It can happen so easily, quietly, subtly. We are happily married and enjoying our lives together when the busy-ness of daily life creeps up on us. The rush and pressure of work, children, community activities, and finances encroaches on our lives; and, in the midst of the busy-ness and pressure we take for granted that our spouse loves as and will always be there for us. We forget little niceties, like saying “thank you” or “please.” We fail to greet one another after a day apart and instead remain absorbed in whatever activity—cooking, watching TV, yard work, playing games—has our immediate attention. We become so preoccupied with our own demanding schedule that we neglect to ask about our spouse’s day. All this happens slowly, over time, and without any awareness. But, if left unchecked, each person “suddenly” begins to feel distant, even unloved. Their marriage falls apart as one or both spouses feel unappreciated, unloved, and unimportant to the other.
There is a remedy for this quiet threat. In fact, it is a rather simple fix. It begins with remembering. Remember when love was young and start doing what you did then. Remember when you were dating or even newlyweds? You probably made intentional effort to impress your spouse with your politeness and kindness. You asked them about their day…and listened attentively to their answer. You engaged in even the smallest gestures of affection as often as possible. Remember? Do those things again. Intentionally put in the effort to do the things you did when love was young.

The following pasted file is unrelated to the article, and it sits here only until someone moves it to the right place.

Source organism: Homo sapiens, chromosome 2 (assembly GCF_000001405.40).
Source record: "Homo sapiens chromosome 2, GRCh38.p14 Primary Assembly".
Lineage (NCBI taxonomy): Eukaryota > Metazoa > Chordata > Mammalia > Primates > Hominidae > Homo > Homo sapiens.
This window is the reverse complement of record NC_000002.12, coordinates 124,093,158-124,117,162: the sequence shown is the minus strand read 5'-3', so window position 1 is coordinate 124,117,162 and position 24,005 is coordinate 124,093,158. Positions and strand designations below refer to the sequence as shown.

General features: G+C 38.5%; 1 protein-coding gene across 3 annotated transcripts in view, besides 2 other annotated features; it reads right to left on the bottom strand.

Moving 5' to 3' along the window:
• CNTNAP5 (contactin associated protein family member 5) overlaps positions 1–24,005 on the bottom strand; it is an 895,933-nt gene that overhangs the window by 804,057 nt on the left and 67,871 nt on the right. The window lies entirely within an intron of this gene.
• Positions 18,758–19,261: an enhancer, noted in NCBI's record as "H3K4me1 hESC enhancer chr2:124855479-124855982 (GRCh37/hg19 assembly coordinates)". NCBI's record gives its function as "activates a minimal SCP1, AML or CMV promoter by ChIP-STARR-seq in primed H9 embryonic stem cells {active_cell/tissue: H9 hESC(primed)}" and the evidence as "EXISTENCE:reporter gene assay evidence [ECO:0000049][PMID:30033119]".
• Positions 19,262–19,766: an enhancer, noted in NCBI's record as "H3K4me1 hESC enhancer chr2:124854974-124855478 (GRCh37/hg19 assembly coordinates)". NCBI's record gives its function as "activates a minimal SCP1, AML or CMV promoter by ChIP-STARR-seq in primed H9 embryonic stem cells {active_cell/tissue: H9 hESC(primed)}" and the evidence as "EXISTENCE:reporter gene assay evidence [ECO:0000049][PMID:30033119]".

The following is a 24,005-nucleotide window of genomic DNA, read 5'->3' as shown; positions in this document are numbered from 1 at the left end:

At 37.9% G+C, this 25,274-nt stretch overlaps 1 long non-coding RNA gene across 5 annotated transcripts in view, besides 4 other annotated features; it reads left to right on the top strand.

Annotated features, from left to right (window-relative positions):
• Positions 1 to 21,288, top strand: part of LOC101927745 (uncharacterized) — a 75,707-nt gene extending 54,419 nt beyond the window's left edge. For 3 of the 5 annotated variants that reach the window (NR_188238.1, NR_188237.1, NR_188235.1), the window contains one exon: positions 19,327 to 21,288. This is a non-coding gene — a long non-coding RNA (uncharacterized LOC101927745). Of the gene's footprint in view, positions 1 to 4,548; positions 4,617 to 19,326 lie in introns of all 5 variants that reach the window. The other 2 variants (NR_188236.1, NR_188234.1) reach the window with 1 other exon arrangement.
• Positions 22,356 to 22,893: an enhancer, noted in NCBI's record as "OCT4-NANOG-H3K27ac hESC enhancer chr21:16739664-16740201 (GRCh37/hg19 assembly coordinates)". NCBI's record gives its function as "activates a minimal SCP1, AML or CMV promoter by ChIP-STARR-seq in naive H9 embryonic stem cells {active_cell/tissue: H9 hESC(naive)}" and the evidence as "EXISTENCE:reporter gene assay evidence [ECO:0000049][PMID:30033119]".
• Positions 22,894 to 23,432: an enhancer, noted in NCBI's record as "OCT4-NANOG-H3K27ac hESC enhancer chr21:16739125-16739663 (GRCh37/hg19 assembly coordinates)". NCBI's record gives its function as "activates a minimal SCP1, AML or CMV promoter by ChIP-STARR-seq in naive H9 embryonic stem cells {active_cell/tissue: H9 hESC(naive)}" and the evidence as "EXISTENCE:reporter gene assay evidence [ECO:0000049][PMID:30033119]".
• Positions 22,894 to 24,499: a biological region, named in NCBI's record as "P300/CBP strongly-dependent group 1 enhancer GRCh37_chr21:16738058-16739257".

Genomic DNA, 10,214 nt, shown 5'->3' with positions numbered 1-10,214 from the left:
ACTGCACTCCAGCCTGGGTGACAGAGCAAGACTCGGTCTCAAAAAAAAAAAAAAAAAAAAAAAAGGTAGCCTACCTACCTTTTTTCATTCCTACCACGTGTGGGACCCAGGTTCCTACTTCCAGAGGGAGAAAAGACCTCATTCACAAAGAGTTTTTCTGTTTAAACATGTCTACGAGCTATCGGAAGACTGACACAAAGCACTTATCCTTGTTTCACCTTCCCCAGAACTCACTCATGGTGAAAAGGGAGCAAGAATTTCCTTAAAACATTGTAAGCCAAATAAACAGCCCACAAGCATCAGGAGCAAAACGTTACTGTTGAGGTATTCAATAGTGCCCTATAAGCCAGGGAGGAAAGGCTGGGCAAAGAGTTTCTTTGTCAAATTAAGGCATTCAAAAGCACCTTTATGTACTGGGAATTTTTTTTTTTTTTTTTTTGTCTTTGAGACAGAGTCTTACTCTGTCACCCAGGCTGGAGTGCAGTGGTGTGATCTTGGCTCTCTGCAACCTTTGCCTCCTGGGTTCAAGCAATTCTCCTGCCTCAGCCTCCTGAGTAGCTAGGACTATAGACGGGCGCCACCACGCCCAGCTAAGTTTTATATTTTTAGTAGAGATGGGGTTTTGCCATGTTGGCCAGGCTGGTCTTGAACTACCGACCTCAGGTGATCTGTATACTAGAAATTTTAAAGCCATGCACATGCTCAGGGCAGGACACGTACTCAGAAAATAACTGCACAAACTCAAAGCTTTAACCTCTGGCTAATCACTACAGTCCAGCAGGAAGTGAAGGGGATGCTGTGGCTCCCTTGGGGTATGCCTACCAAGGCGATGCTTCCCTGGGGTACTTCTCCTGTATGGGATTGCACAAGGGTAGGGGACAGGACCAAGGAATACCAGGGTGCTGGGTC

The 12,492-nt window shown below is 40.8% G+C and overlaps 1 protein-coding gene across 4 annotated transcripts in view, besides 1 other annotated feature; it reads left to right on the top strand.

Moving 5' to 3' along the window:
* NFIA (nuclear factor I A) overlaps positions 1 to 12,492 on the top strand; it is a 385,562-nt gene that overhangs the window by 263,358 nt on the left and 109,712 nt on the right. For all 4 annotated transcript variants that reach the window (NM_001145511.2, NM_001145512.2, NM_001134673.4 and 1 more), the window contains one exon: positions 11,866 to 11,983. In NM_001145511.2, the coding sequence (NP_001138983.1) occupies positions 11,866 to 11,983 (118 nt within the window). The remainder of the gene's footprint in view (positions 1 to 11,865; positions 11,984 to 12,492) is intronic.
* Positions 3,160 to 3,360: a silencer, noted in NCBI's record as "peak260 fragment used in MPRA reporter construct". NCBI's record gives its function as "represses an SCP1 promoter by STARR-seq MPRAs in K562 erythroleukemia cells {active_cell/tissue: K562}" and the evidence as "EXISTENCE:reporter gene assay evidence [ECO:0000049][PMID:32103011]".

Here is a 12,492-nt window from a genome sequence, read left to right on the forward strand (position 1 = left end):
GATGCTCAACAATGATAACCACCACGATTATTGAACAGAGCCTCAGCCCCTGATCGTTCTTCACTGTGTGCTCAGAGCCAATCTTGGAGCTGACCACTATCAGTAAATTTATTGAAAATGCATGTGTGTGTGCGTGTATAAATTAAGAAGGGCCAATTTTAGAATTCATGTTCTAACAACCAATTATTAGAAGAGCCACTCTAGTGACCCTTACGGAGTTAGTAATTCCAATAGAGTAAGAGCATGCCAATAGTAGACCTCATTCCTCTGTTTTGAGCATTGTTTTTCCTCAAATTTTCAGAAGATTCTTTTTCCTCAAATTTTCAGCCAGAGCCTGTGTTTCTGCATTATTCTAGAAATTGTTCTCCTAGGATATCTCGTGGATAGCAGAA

- Each morning, ask your spouse about their plans for the day.
- Each evening, talk about your day with your spouse. And listen to your spouse talk of their day.
- Take 20-minutes each day to talk with one another about your lives as individuals and as a couple and a family. Talk about current events. Talk about your dreams. Talk about your concerns. Talk.
- Each day, as you go your separate ways AND when you reunite, give one another a genuine hug and kiss. Not a peck on the cheek, a kiss.
- Each day, look for opportunities to thank your spouse for what they do for you, your children, and your home. Thank them verbally or in writing every chance you get.
- Each day, verbally acknowledge something you admire or adore about your spouse.
Do each of these simple actions on a daily basis for the next 2 weeks, that’s 14 days. Even in that short time, you’ll begin to see your relationship grow stronger and more intimate. Then, make each of these actions a meaningful, daily ritual of connection with your spouse. Make them a normal part of your everyday life. As you do, you’ll protect your marriage from the quiet threat of busy-ness and nurture a healthy, happy marriage for a lifetime.